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Noteworthy Books Received by the Journal of the North Atlantic

Journal of the North Atlantic, Volume 3 (2010): 45–47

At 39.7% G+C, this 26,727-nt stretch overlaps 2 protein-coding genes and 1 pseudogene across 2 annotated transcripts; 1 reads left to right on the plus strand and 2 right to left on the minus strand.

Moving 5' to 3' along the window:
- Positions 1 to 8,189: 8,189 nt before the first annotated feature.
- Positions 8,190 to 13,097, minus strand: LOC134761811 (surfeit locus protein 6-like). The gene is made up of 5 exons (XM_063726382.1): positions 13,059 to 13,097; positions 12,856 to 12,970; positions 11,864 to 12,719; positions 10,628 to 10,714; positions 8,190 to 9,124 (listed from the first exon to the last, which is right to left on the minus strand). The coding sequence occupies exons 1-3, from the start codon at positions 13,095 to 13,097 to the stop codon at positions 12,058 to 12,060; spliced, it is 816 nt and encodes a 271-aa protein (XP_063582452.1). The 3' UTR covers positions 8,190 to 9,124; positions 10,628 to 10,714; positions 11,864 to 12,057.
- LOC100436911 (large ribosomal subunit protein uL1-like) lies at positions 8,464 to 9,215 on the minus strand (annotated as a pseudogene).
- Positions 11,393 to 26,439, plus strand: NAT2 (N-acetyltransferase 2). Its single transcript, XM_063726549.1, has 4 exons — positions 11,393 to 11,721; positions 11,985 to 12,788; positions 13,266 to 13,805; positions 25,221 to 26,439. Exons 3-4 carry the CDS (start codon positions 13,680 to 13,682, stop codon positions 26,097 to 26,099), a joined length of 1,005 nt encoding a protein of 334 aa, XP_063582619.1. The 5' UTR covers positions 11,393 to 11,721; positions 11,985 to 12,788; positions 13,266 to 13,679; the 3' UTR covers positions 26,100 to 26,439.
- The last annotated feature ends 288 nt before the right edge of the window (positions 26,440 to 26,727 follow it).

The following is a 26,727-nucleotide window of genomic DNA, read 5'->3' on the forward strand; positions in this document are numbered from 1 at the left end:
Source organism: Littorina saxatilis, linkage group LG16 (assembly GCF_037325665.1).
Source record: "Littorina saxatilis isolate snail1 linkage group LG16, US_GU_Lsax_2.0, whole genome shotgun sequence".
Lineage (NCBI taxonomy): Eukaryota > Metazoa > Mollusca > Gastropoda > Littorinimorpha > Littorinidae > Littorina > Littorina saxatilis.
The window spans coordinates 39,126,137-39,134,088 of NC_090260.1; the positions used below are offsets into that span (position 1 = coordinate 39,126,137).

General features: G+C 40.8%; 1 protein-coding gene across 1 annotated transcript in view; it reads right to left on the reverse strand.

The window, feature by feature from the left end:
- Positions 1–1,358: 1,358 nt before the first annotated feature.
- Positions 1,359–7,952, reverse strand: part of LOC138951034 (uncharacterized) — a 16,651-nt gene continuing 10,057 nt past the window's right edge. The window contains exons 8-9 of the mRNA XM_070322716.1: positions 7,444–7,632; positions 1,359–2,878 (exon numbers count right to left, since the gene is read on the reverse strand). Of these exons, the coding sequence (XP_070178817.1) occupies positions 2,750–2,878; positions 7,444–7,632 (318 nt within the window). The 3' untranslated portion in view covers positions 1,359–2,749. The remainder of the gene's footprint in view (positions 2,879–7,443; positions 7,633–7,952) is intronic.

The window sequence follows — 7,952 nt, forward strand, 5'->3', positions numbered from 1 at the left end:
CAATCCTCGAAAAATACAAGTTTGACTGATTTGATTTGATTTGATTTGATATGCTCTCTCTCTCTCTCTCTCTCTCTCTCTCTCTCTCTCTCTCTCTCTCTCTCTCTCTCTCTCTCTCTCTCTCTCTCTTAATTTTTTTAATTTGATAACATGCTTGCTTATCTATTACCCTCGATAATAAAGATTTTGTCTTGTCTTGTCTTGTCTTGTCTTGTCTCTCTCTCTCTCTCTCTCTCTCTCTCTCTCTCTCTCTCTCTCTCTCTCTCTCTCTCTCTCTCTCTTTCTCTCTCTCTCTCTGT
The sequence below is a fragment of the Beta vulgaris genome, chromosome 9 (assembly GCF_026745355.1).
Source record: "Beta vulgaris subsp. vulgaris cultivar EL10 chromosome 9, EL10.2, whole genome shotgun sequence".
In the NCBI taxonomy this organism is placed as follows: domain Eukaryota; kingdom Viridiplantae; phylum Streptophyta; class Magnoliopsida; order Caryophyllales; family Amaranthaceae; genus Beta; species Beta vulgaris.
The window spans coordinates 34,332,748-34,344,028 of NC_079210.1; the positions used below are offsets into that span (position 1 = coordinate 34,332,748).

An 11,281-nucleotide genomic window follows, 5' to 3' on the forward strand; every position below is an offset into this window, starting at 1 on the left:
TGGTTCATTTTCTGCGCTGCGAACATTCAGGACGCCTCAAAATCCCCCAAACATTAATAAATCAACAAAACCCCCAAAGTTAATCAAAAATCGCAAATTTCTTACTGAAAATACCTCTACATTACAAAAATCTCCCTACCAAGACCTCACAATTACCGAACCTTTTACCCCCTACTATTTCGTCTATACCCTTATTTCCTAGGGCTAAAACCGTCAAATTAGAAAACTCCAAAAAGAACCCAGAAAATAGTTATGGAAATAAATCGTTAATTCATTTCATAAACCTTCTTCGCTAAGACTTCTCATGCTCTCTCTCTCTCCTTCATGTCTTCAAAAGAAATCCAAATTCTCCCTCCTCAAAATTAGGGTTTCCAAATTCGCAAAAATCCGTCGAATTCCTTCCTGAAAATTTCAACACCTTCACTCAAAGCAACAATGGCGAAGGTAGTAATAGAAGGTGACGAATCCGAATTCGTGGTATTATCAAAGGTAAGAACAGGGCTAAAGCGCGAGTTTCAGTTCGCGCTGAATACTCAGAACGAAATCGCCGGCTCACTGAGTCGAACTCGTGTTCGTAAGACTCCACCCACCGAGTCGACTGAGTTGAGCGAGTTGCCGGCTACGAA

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45 Noteworthy Books Received by the Journal of the North Atlantic, Vol. 3, 2010 Questioning Collapse: Human Resilience, Ecological Vulnerability, and the Aftermath of Empire. Patricia A. McAnany and Norman Yoffee (Editors). 2009. Cambridge University Press, Cambridge, UK. 390 pp. USD 29.99, softcover. ISBN 9780521733663. Questioning Collapse challenges those scholars and popular writers who advance the thesis that societies—past and present—collapse because of behavior that destroyed their environments or because of overpopulation. In a series of highly accessible and closely argued essays, a team of internationally recognized scholars bring history and context to bear in their radically different analyses of iconic events, such as the deforestation of Easter Island, the cessation of the Norse colony in Greenland, the faltering of nineteenth-century China, the migration of ancestral peoples away from Chaco Canyon in the American southwest, the crisis and resilience of Lowland Maya kingship, and other societies that purportedly “collapsed”. Collectively, these essays demonstrate that resilience in the face of societal crises, rather than collapse, is the leitmotif of the human story from the earliest civilizations to the present. Scrutinizing the notion that Euro-American colonial triumphs were an accident of geography, Questioning Collapse also critically examines the complex historical relationship between race and political labels of societal “success” and “failure”. Adapting to Climate Change: Thresholds, Values, Governance. W. Neil Adger, Irene Lorenzoni, and Karen L. O’Brien (Editors). 2008. Cambridge University Press, Cambridge, UK. 532 pp. USD 45, softcover. ISBN 97805211825153. Adapting to climate change is a critical problem facing humanity. This involves reconsidering our lifestyles, and is linked to our actions as individuals, societies, and governments. This book presents the latest science and social science research on whether the world can adapt to climate change. Written by experts, both academics and practitioners, it examines the risks to ecosystems, demonstrating how values, culture and the constraining forces of governance act as barriers to action. As a state-of-the-art review of science and a holistic assessment of adaptation options, it is essential reading for those concerned with responses to climate change, especially researchers, policymakers, practitioners, and graduate students. Signifi cant features include historical, contemporary, and future insights into adaptation to climate change; coverage of adaptation issues from different perspectives: climate science, hydrology, engineering, ecology, economics, human geography, anthropology, and political science; and contributions from leading researchers and practitioners from around the world. Hofsta›ir: Excavations of a Viking Age Feasting Hall in North-Eastern Iceland. Gavin Lucas (Editor). 2009. Institute of Archaeology, Reykjavík, Iceland. 464 pp. USD 48 (plus shipping), softcover. ISBN 9789979994602. The long-awaited publication of the Institute’s excavations of the Viking settlement of Hofstaðir in Mývatnssveit is now available. An international group of 45 archaeologists provide an in-depth and detailed analysis and interpretation of the 1992-2002 investigations of this classic site. This comprehensive monograph begins with a introduction detailing the background to the project and the research aims and methods. Subsequent chapters provide an indepth presentation of the fi ndings organized as: the paleoenvironment of the site during the Viking Age and the Early Medieval Period, the structural sequence, the archaeofauna, the artefactual material, the plant remains, the organization and management of the land, and the settlement period. At almost 500 pages with over 200 illustrations, the volume represents a landmark in Icelandic archaeology and will set a new standard for excavation monographs. The monograph is in English with an extended Icelandic summary. The Archaeology of Medieval Europe. Volume 1: Eighth to Twelfth Centuries AD. James Graham- Campbell and Magdalena Valor (Editors). 2008. Aarhus University Press, Aarhus, Denmark. 479 pp. EUR 60.95 (includes 25% VAT), softcover. ISBN 9788779342903. The two volumes of The Archaeology of Medieval Europe together comprise the fi rst complete account of Medeival archaeology across the Continent. Archaeologists from academic institutions in fi fteen countries have collaborated to produce the fi rst of these two books comprising fi fteen thematic chapters. The book starts out with an overview of current research and teaching approaches, frameworks, and methodoligies. Subsequent chapters focus on peoples and environments, rural settlement, urban settlement, housing culture, food, technology, craft, and industry, material culture and daily life, travel and transport, trade and exchange, fortifi cations, the display of secular power, religions, religious buildings, and life, death, and memory. Every chapter features a number of “box-texts” by specialist contributors highlighting sites or themes of particular importance. The text is comprehensively illustrated with color and b/w images, line drawings, and maps. The Viking World. Stefan Brink and Neil Price (Editors). 2008. Taylor and Francis Group Boca Raton, FL, USA. 717 pp. USD 240, hardcover. ISBN 9780415333153. Filling a gap in the literature for an academically oriented volume on the Viking period, 46 Journal of the North Atlantic Volume 3 core anthropological questions. Contributors explore a wide range of themes, such as our understanding of those processes which transform the environment, and the evolution of the cultural mind. This text addresses anthropological issues of general interest, from biology to refl exivity and helps to develop the productive relationship between ethnobiology and anthropology. The Munsee Indians: A History. Robert S. Grumet. 2009. University of Oklahoma Press, Norman, OK, USA. 464 pp. USD 45, hardcover. ISBN 9780806140629. The Indian sale of Manhattan is one of the world’s most cherished legends. Few people know that the Indians who made the fabled sale were Munsees whose ancestral homeland lay between the lower Hudson and upper Delaware river valleys. The story of the Munsee people has long lain unnoticed in broader histories of the Delaware Nation. Now, The Munsee Indians deftly interweaves a mass of archaeological, anthropological, and archival source material to resurrect the lost history of this forgotten people, from their earliest contacts with Europeans to their fi nal expulsion just before the American Revolution. Anthropologist Robert S. Grumet rescues from obscurity Mattano, Tackapousha, Mamanuchqua, and other Munsee sachems whose infl uence on Dutch and British settlers helped shape the course of early American history in the mid-Atlantic heartland. He looks past the legendary sale of Manhattan to show for the fi rst time how Munsee leaders forestalled land-hungry colonists by selling small tracts whose vaguely worded and bounded titles kept courts busy—and settlers out—for more than 150 years. Ravaged by disease, war, and alcohol, the Munsees fi nally emigrated to reservations in Wisconsin, Oklahoma, and Ontario, where most of their descendants still live today. Coinciding with the four hundredth anniversary of Hudson’s voyage to the river that bears his name, this book shows how Indians and settlers struggled, in land deals and other transactions, to reconcile cultural ideals with political realities. The result is the most authoritative treatment of the Munsee experience—one that restores this people to their place in history. Human Impacts on Ancient Marine Systems: A Global Perspective. Torben C. Rick and Jon M. Erlandson (Editors). 2008. University of California Press, Berkeley, CA, USA. 336 pp. USD 65, hardcover. ISBN 9780520253438. Archaeological data now show that relatively intense human adaptations to coastal environments developed much earlier than once believed—more than 125,000 years ago. With our oceans and marine fi sheries currently in a state of crisis, coastal archaeological sites contain a wealth of data that can shed light on the history of human this unique book is a one-stop authoritative introduction to all the latest research in the fi eld. Bringing together today’s leading scholars, both established seniors and younger, cutting-edge academics, Stefan Brink and Neil Price have constructed the fi rst single work to gather innovative research from a spectrum of disciplines (including archaeology, history, philology, comparative religion, numismatics and cultural geography) to create the most comprehensive Viking Age book of its kind ever attempted. Consisting of longer articles providing overviews of important themes, supported by shorter papers focusing on material of particular interest, this comprehensive volume covers such wide-ranging topics as social institutions, spatial issues, the Viking Age economy, warfare, beliefs, language, voyages, and links with medieval and Christian Europe. This original work, specifi cally oriented towards a university audience and the educated public, will have a self-evident place as an undergraduate course book and will be a standard work of reference for all those in the fi eld. Contemporary Archaeology in Theory: The New Pragmatism, Second Edition. Robert W. Preucel and Stephen A. Mrozowski (Editors). 2010. Wiley- Blackwell, Hoboken, NJ, USA. 664 pp. USD 54.95, softcover. ISBN 9781405158534. The second edition of Contemporary Archaeology in Theory: The New Pragmatism, has been thoroughly updated and revised, and features top scholars who redefi ne the theoretical and political agendas of the fi eld, and challenge the usual distinctions between time, space, processes, and people. This text defi nes the relevance of archaeology and the social sciences more generally to the modern world, challenges the traditional boundaries between prehistoric and historical archaeologies, examines the infl uence of American pragmatism on archaeology, and discusses how archaeology articulates such contemporary topics and issues as landscape and natures; agency, meaning and practice; sexuality, embodiment and personhood; race, class, and ethnicity; materiality, memory, and historical silence; colonialism, nationalism, and empire; heritage, patrimony, and social justice; media, museums, and publics. This second edition offers 32 new chapters by leading archaeologists and cultural anthropologists. Ethnobiology and the Science of Humankind. Roy Ellen (Editor). 2006. Blackwell Publishing, Hoboken, NJ, USA. 176 pp. USD 39.95, softcover. ISBN 9781405145893. Part of The Journal of the Royal Anthropological Institute Special Issue Book Series, this landmark volume assesses the contribution of recent work in ethnobiology to anthropological thought. It considers the ways in which the subject matter and methodologies of ethnobiological research address 2010 Noteworthy Books 47 teenth- and eighteenth-century Atlantic world. Randall vividly portrays this French Protestant diaspora through the lives of three fi gures: Gabriel Bernon, who led a Huguenot exodus to Massachusetts and moved among the commercial elite; Ezéchiel Carré, a Camisard who infl uenced Cotton Mather’s theology; and Elie Neau, a Camisard-infl uenced writer and escaped galley slave who established North America’s fi rst school for blacks. Like other French Protestants, these men were adaptable in their religious views, a quality Randall points out as quintessentially American. In anthropological terms they acted as code shifters who manipulated multiple cultures. While this malleability ensured that French Protestant culture would not survive in externally recognizable terms in the Americas, Randall shows that the culture’s impact was nonetheless considerable. Passamaquody Ceremonial Songs: Aesthetics and Survival. Ann Morrison Spinney. 2009. University of Massachusetts Press, Amherst, MA, USA. 272 pp. USD 65, hardcover. ISBN 9781558497184. Based on extensive research across several disciplines, this book examines the songs and dances involved in public ceremonies of the Wabanaki Confederacy, a coalition of fi ve Algonquian First Nations that fi gured importantly in the political history of New England and the Maritimes from the seventeenth century on. Ethnomusicologist Ann Morrison Spinney analyzes these ceremonial performances as they have been maintained in one of those nations, the Passamaquoddy community of Maine. She compares historical accounts with forms that have persisted to the present, showing how versions of the same songs, dances, and ritual speeches have continued to play a vital role in Passamaquoddy culture over time. A particular focus of the study is the annual Sipayik Indian Day, a public presentation of the dances associated with the protocols of the Wabanaki Confederacy. Spinney interprets these practices using melodic analysis and cultural contextual frameworks, drawing on a variety of sources, including written documents, sound and video recordings, interviews with singers, dancers, and other cultural practitioners, and her own fi eldwork observations. Her research shows that Passamaquoddy techniques of song composition and performance parallel both the structure of the Passamaquoddy language and the political organizations that these ceremonies support. exploitation of marine ecosystems. In eleven case studies from the Americas, Pacifi c Islands, North Sea, Caribbean, Europe, and Africa, leading researchers working in coastal areas around the world cover diverse marine ecosystems, reaching into deep history to discover how humans interacted with and impacted these aquatic environments and shedding new light on our understanding of contemporary environmental problems. Maps, Myths, and Men: The Story of the Vínland Map. Kristen A. Seaver. 2004. Stanford University Press, Palo Alto, CA, USA. 480 pp. USD 27.95, softcover. ISBN 9780804749633. The “Vínland Map” fi rst surfaced on the antiquarian market in 1957 and the map’s authenticity has been hotly debated ever since—in controversies ranging from the anomalous composition of the ink and the map’s lack of provenance to a plethora of historical and cartographical riddles. Maps, Myths, and Men is the fi rst work to address the full range of this debate. Focusing closely on what the map in fact shows, the book contains a critique of the 1965 work The Vinland Map and the Tartar Relation; scrutinizes the marketing strategies used in 1957; and covers many aspects of the map that demonstrate it is a modern fake, such as literary evidence and several scientifi c ink analyses performed between 1967 and 2002. The author explains a number of the riddles and provides evidence for both the identity of the mapmaker and the source of the parchment used, and she applies current knowledge of medieval Norse culture and exploration to counter widespread misinformation about Norse voyages to North America and about the Norse world picture. From a Far Country: Camisards and Huguenots in the Atlantic World. Catherine Randall. 2009. University of Georgia Press, Athens, GA, USA. 192 pp. USD 44.95, softcover. ISBN 9780820333908. In From a Far Country, Catharine Randall examines Huguenots and their less-known cousins the Camisards, offering a fresh perspective on the important role these French Protestants played in settling the New World. The Camisard religion was marked by more ecstatic expression than that of the Huguenots, not unlike differences between Pentecostals and Protestants. Both groups were persecuted and emigrated in large numbers, becoming participants in the broad circulation of ideas that characterized the seven- The Journal of the North Atlantic welcomes submissions of review copies of books that publishers or authors would like to recommend to the journal’s readership and are relevant to the journal’s mission of publishing information about the peo ples of the North Atlantic, their ex pan sion into the region over time, and their in ter ac tions with their chang ing environments. Accompanying short, descriptive summaries of the text are also welcome.